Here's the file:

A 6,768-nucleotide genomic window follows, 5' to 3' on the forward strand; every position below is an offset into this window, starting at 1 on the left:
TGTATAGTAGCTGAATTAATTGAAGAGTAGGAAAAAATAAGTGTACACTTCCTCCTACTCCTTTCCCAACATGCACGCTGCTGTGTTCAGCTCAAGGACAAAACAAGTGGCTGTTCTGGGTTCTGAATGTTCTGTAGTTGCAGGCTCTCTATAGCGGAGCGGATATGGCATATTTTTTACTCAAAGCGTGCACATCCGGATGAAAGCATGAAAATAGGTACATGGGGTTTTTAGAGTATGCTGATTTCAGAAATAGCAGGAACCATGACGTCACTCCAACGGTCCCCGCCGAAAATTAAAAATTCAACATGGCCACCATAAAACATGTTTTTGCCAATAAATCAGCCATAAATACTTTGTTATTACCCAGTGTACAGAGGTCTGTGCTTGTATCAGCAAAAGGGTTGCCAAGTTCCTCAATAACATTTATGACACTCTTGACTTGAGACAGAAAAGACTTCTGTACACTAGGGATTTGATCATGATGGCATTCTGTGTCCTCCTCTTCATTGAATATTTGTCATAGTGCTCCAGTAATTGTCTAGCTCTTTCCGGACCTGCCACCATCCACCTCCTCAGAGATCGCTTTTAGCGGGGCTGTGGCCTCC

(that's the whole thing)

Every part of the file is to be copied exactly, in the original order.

A 6,768-nucleotide genomic window follows, 5' to 3' on the forward strand; every position below is an offset into this window, starting at 1 on the left:
TGTATAGTAGCTGAATTAATTGAAGAGTAGGAAAAAATAAGTGTACACTTCCTCCTACTCCTTTCCCAACATGCACGCTGCTGTGTTCAGCTCAAGGACAAAACAAGTGGCTGTTCTGGGTTCTGAATGTTCTGTAGTTGCAGGCTCTCTATAGCGGAGCGGATATGGCATATTTTTTACTCAAAGCGTGCACATCCGGATGAAAGCATGAAAATAGGTACATGGGGTTTTTAGAGTATGCTGATTTCAGAAATAGCAGGAACCATGACGTCACTCCAACGGTCCCCGCCGAAAATTAAAAATTCAACATGGCCACCATAAAACATGTTTTTGCCAATAAATCAGCCATAAATACTTTGTTATTACCCAGTGTACAGAGGTCTGTGCTTGTATCAGCAAAAGGGTTGCCAAGTTCCTCAATAACATTTATGACACTCTTGACTTGAGACAGAAAAGACTTCTGTACACTAGGGATTTGATCATGATGGCATTCTGTGTCCTCCTCTTCATTGAATATTTGTCATAGTGCTCCAGTAATTGTCTAGCTCTTTCCGGACCTGCCACCATCCACCTCCTCAGAGATCGCTTTTAGCGGGGCTGTGGCCTCC